The objective of this study was to establish the density of infestation of slum dogs with gastrointestinal helminths in locations where vaccination and deworming campaigns had been carried out for a period of 3 years. A total of 150 dogs were randomly sampled from a total of 300 animals that were attended to in a rabies control campaign in Nairobi slum areas between the months of July and September, 2011. Eggs per gram (EPG) and worm identification were done from the fecal samples of the animals included in the study and the prevalence on age, sex and breed were also determined. The EPG were generally high for both hookworms and ascarids with a range of 1083 to 1105 and 515 to 637, respectively. The larvae of the most prevalent species identified were Ancylostoma caninum and Toxocara canis. There was no statistical significant difference (P=0.9) between EPG counts in males and females at p<0.05. The prevalence was high among the puppies at 58.8% (44/75) as compared to the adult dogs at 38.3% (29/75) when P = 0.01. From the findings of this study, it was concluded that the density of infestation of stray slum dogs with gastrointestinal worms was high and therefore there is need to address routine and strategic deworming.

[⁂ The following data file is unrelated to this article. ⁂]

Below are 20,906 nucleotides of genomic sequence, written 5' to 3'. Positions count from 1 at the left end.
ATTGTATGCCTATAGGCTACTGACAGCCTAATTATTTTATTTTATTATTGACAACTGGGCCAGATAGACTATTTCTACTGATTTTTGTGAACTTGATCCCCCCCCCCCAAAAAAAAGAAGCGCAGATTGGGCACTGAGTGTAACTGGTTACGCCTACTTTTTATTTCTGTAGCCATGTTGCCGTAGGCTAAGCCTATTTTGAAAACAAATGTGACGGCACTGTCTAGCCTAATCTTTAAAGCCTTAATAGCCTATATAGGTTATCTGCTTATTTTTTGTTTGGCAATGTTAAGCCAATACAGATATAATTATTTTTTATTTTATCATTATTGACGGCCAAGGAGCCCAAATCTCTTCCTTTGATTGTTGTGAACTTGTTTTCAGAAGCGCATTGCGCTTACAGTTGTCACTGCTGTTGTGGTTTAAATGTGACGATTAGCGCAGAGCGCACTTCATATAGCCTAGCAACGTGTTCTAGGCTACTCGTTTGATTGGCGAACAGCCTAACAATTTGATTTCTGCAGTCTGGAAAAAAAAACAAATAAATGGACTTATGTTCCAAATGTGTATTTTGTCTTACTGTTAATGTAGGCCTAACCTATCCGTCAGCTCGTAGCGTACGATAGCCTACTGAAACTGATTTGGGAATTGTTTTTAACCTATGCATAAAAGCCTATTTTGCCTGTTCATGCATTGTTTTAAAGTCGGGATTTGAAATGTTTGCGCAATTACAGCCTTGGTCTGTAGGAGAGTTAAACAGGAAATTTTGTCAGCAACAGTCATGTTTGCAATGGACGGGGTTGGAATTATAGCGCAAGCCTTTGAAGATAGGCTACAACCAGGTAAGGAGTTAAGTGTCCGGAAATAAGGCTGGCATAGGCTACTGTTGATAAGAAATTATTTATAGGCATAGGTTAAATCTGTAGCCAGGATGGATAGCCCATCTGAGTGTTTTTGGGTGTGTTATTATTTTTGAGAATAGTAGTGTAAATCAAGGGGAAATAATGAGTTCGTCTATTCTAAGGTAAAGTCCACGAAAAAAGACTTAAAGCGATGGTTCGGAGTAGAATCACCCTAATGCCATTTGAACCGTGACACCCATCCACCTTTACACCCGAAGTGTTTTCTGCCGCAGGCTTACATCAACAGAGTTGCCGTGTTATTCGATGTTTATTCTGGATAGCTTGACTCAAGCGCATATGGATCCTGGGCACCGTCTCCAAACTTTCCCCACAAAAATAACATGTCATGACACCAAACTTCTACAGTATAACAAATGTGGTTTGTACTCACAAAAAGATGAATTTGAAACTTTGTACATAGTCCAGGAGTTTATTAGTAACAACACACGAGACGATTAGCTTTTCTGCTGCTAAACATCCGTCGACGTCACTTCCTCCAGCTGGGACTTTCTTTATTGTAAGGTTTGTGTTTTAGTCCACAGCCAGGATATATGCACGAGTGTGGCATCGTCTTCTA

Key words: Prevalence, helminths, dogs, Kenya.
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